Large language models underperform in breast imaging

Large language models such as ChatGPT and Google Gemini fall short in breast imaging, a study published April 30 in Radiology found.

Researchers led by Andrea Cozzi, MD, PhD, of the Imaging Institute of Southern Switzerland in Lugano reported that these models reported that these models show only moderate agreement with radiologists when classifying breast imaging findings by BI-RADS category.

“Simply put, we cannot use large language models as a medical device,” Cozzi told “Eventually, I am convinced we will get there. But we will need a standard, reliable development process.”

Radiologists have explored the potential of large language models in interpreting mammography images. Previous studies have shown that models such as ChatGPT can generate appropriate responses to patients’ questions and increase patient education, its ability to classify suspicious findings on imaging has been suspect.

Cozzi and colleagues evaluated the agreement between human readers and large language models for BI-RADS categories. The categories were assigned based on breast imaging reports written in three languages: English, Italian, and Dutch. The models included were ChatGPT-4, ChatGPT-3.5, and Google Gemini (formerly, Bard). The researchers also assessed the impact of discordant category assignments on clinical management.

Across 2,400 reports included in the study, agreement between the original and reviewing radiologists was high, with a Gwet agreement coefficient (AC1 value) of 0.91. Meanwhile, agreement between the original radiologists and the large language models was moderate. This included AC1 values of 0.52 for GPT-4, 0.48 for GPT-3.5, and 0.42 for Gemini.

Across human readers and large language models, the team observed differences in the frequency of BI-RADS category upgrades or downgrades that would result in changed clinical management or negatively impacted clinical management.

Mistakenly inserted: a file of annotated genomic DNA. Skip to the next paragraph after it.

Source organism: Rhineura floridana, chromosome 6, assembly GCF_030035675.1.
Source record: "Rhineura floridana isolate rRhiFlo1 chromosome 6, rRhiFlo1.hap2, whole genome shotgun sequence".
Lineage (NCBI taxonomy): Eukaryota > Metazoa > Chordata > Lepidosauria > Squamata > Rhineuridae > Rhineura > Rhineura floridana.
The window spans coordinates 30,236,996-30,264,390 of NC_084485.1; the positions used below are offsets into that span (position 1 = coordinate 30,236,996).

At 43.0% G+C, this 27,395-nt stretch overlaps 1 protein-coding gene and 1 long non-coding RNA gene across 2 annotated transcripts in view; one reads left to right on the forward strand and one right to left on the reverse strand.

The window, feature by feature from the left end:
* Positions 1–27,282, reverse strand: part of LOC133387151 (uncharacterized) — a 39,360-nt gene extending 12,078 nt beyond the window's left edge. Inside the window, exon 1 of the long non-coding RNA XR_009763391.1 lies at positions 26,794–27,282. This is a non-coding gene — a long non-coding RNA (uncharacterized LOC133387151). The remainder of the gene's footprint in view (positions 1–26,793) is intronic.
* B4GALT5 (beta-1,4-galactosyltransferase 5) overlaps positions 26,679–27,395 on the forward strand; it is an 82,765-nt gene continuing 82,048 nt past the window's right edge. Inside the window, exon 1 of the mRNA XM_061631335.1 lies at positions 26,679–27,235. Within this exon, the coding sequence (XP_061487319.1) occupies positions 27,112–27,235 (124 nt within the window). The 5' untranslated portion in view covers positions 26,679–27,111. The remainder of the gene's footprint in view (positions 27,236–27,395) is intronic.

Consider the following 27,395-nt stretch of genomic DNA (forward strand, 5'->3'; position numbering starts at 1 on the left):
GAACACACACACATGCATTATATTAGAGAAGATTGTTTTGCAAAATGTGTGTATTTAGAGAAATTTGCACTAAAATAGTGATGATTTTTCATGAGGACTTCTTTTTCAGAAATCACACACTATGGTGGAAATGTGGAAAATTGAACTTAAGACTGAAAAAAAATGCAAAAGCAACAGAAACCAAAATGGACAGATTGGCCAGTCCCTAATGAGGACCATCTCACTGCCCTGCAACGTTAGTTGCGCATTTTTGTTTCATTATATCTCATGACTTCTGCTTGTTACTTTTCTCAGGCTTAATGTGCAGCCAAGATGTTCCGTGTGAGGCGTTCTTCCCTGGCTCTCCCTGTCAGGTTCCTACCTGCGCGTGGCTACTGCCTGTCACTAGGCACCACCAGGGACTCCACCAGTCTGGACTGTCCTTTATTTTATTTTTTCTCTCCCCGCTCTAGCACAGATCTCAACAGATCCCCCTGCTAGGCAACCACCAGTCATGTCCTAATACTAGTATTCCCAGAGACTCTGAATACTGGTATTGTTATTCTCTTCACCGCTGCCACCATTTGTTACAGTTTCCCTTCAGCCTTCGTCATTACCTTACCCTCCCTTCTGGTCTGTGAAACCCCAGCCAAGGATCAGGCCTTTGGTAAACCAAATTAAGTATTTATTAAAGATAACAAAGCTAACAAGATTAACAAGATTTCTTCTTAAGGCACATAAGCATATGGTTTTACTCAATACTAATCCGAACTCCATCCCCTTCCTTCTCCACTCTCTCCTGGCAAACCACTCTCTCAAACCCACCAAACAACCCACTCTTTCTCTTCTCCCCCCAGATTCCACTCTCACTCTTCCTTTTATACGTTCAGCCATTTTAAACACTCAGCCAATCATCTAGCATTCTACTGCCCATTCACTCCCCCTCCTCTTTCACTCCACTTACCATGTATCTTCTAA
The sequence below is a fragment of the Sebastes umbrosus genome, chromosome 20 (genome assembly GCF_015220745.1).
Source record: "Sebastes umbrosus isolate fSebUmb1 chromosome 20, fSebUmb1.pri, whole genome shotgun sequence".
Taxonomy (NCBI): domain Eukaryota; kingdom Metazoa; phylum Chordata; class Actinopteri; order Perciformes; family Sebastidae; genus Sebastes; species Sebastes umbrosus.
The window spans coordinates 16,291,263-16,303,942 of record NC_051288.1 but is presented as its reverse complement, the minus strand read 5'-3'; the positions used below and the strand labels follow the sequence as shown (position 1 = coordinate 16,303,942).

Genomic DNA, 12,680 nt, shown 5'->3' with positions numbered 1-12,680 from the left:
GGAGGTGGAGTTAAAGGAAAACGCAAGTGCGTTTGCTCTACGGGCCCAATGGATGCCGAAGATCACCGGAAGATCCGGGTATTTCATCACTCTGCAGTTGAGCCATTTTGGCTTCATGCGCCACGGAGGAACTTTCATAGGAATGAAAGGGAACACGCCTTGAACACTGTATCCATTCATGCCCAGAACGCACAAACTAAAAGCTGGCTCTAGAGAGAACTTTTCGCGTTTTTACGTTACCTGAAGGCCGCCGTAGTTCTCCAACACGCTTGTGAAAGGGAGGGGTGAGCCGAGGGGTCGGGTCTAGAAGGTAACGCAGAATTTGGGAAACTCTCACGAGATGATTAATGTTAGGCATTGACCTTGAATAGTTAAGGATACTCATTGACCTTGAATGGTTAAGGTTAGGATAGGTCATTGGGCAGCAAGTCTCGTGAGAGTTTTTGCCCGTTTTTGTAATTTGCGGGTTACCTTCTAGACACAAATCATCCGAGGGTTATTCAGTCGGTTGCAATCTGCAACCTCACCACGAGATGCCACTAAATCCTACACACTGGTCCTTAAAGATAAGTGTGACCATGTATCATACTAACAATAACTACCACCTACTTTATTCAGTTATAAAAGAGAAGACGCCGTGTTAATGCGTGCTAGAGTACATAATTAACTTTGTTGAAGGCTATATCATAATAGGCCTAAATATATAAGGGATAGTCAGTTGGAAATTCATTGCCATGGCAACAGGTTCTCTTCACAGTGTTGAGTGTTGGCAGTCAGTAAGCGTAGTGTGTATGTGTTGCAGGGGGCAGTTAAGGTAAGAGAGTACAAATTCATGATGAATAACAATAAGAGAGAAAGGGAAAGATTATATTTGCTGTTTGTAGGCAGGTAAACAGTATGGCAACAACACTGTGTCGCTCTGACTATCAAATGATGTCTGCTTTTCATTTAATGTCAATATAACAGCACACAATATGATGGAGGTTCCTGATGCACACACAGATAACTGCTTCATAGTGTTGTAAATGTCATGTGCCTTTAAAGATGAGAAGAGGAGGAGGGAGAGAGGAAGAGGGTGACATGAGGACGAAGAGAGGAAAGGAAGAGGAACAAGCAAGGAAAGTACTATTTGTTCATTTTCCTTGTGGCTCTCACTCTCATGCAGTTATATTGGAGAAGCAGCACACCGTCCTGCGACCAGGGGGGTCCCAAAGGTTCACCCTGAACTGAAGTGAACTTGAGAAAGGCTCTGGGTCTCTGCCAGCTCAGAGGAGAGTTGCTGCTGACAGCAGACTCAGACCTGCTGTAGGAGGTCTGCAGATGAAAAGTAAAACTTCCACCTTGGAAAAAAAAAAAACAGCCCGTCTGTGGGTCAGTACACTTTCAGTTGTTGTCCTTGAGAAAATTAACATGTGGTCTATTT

Frequency of BI-RADS category changes in clinical management of breast imaging findings
Finding Human readers Gemini GPT-3.5 GPT-4 p-value (between human readers and large language models
Changes in clinical management 4.9% 25.5% 23.9% 18.1% < 0.001
Negatively impacted clinical management 1.5% 18.1% 14.3% 10.6% < 0.001

The study authors highlighted that these results raise concerns about how the “unwarranted” use of large language models by patients and healthcare professionals could lead to consequences. They added that this puts the need for regulation of publicly available generically trained large language models in the spotlight, as well as quick development of context-trained extensions of these tools.

Cozzi echoed that sentiment, saying that radiologists should be “cautious stakeholders” while the technology grows and becomes more accurate in health and medicine.

“We need to … push for regulation at every level, national, internationally, and at the global level,” he told “We need flexible, but … very well-defined regulations for the use of large language models in the healthcare sector.”

The full study can be found here.

Page 1 of 674
Next Page